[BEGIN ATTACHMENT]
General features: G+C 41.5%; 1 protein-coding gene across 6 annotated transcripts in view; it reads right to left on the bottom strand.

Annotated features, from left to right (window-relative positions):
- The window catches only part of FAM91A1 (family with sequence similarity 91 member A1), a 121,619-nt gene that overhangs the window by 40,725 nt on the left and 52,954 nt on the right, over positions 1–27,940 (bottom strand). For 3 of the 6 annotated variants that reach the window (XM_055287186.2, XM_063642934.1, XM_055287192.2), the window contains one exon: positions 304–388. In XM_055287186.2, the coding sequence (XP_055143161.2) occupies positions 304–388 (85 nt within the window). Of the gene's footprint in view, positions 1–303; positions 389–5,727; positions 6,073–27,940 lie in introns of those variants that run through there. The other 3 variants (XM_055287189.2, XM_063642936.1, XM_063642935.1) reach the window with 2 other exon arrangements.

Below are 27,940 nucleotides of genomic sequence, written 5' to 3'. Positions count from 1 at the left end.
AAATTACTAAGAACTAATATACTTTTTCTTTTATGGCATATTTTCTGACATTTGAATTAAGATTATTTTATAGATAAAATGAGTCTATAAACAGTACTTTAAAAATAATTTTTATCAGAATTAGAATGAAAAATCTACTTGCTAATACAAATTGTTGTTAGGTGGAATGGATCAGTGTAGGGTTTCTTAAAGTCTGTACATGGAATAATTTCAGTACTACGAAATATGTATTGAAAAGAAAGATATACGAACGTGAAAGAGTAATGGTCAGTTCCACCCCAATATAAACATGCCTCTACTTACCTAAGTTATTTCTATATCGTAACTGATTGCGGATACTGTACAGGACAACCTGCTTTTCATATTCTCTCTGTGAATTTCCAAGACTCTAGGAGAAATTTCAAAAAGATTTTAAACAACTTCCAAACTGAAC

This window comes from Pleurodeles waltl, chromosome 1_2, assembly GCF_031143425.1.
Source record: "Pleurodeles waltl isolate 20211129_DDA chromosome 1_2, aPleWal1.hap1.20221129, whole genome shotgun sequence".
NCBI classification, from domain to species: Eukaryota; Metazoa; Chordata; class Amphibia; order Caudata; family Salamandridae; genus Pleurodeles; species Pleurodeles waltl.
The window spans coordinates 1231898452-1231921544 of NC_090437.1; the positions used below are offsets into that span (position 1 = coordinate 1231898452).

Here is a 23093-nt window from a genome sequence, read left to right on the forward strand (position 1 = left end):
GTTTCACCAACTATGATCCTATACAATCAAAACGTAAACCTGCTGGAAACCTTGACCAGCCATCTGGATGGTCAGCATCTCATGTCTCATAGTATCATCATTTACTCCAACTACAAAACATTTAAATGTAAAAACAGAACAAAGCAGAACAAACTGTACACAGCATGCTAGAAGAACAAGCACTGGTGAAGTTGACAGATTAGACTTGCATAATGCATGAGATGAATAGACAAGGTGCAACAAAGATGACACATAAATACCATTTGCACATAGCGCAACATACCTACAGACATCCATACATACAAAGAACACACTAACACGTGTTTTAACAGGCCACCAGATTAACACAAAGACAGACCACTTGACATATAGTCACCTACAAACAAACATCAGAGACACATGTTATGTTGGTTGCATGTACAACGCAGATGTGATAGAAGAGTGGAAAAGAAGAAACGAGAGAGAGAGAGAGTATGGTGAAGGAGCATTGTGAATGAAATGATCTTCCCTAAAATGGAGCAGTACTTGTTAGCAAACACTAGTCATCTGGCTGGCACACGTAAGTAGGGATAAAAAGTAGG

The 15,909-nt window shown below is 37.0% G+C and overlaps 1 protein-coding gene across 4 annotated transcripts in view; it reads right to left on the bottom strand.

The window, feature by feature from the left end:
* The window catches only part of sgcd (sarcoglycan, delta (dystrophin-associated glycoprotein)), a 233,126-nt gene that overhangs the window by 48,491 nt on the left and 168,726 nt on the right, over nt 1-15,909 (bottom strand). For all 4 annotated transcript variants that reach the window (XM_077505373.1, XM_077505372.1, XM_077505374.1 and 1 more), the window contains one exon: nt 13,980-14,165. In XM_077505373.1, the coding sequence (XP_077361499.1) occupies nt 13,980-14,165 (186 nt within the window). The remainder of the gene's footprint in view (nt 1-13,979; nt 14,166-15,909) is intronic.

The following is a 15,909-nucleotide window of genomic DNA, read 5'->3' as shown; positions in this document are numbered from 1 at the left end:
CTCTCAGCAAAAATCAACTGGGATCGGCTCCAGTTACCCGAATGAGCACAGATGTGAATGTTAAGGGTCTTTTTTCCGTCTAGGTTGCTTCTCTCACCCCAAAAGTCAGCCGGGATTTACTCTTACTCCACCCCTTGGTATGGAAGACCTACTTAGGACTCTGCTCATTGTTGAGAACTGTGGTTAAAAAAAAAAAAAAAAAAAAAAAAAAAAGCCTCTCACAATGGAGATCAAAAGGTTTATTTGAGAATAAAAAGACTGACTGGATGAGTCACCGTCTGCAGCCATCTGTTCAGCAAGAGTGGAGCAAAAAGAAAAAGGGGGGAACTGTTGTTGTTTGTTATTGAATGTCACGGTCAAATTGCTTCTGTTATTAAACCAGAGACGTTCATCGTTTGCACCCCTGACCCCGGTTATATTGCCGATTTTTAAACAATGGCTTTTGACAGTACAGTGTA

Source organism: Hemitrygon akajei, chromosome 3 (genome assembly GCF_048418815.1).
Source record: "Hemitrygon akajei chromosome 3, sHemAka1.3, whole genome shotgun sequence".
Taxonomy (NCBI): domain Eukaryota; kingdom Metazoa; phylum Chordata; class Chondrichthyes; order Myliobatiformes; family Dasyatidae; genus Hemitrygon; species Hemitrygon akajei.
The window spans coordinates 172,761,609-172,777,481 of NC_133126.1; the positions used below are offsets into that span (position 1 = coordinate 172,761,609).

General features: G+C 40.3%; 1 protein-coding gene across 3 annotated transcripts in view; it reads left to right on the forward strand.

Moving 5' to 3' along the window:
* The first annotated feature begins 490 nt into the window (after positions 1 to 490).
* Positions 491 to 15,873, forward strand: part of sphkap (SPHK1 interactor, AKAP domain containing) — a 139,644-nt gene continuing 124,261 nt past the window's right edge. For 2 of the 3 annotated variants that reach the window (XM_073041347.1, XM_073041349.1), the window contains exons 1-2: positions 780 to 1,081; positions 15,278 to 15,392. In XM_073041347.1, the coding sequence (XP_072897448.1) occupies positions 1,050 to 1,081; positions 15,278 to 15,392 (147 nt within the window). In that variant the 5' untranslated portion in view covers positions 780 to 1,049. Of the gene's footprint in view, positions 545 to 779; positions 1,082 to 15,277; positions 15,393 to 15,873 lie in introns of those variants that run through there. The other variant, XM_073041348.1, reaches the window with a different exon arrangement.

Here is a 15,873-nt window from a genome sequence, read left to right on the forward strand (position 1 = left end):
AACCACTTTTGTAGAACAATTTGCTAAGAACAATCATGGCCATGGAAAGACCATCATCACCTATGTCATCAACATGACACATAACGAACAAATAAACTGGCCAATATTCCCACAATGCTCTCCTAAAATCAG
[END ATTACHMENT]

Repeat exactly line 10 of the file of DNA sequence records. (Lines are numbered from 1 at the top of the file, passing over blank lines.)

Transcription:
Here is a 23093-nt window from a genome sequence, read left to right on the forward strand (position 1 = left end):